Utah Launches New Analytics-Based, Mobile-First Portal

The redesigned site, whose design and functionality was determined based on analytics, is truly device agnostic, adjusting dynamically and automatically based on the user.

by / April 30, 2015

Utah unveiled the latest iteration of the state’s portal on April 30, with a new mobile-first design that uses analytics to provide citizens an online experience that is localized, personalized and individualized.

“We are trying to make Utah.gov something that will stand out for people, keep them coming back, and help them navigate as easily as possible,” said Utah CTO Dave Fletcher. “The overall goal is to increase utilization of online services as a way to decrease costs to the state as well as to our citizens.”

A study of user behavior and analytics informed the design and functionality of the revamped site.

“For us, the important aspect of analytics are all of the dirty details about who visits the site from what locations, on what devices,” said Sarah Watts, general manager of Utah Interactive, the official eGovernment partner for Utah. “What do they do on the site – are they searching? What are they searching for? Did they find it? All of those analytics inform the design choices we make every year to try to further improve the site’s usability. Those analytics allow us to design a better site that utilizes our understanding of visitor search terms, which devices are being used, where visitors want to go online, and what content isn’t as useful.”

The state also worked to make the redesigned site truly device agnostic, so it adjusts dynamically and automatically based on the user. To accomplish this, the portal was designed in reverse. Rather than designing a wireframe of the site’s look and then coding to match that look, they started with the coding, and didn’t get to see how the site looked until later.

“We approached the design differently this year because we wanted to do a true mobile-first design with the content taking precedence over the actual layout and design itself,” said Watts. “Because the site is going to look different on all 600 different screen types citizens might utilize, we focused first on the content that would be served up. It was a change for us and a little unsettling, especially for stakeholders that are used to being able to see something and buy off on it before moving forward. In this case, they were looking at small pieces along the way and trying to imagine what it would all look like when it came together.”

Utah.gov currently attracts about 1.5 million unique visitors each month – or about half of the state’s total population of 2.9 million – and facilitates approximately 34 million online transactions.

“This new site will hopefully make it even easier for citizens to connect and interact with government,” said Fletcher. “We’ve added some things that will help facilitate that – one is increased granularity in terms of being able to find the information and services most relevant to you as an individual or to you as a business.”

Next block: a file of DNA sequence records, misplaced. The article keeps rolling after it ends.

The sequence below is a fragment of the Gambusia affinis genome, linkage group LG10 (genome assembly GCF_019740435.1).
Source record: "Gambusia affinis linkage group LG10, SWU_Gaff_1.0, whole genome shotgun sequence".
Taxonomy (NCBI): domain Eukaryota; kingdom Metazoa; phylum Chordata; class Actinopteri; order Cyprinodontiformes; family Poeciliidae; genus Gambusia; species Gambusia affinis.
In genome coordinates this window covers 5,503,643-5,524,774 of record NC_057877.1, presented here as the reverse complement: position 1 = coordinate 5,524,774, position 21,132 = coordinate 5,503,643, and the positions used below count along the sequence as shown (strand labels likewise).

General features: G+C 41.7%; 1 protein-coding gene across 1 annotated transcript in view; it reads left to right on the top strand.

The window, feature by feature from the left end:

A no-wrong-door approach has long been the goal for citizens who don't understand government boundaries.

“We aren’t just focused on state services, but anything that the citizen is going to use with respect to government so they don’t have to differentiate between state, local or federal,” said Fletcher.

The redesigned portal is also intended to make it easier for businesses to cut through red tape and more quickly locate the services they need by utilizing indexed services. Upon entering the new business portal, users trigger a workflow that refines content based on relevancy, so that only the applicable resources are organized into relevant “micro-experiences.”

The same approach is used to provide individuals a localized, personalized and individualized experience. For example, a new local portal takes advantage of Utah’s unique Master Data Index to provide a custom collection of city and county services, meetings, social media pages and local contact information refined based on physical device location.

“I believe that citizens want to engage more fully with government, but they need a more convenient way to do it,” said Watts. “We feel successful when citizens appreciate what we’ve provided for them and are engaging more with government -- that’s the overall goal.”

A recent survey of Utah residents conducted by the University of Utah found that 75 percent of respondents had used Utah.gov at some point, and three out of four Utahans surveyed have used the portal at least once in the last 12 months. The site received an 80 percent overall approval rating, with 87 percent reporting that Utah.gov services are valuable and three out of four Utahans saying they expect the state to continue to improve the portal and provide more information and services.

In 2014, Utah.gov received 16 awards, making it the nation’s most honored state website.

Justine Brown Contributing Writer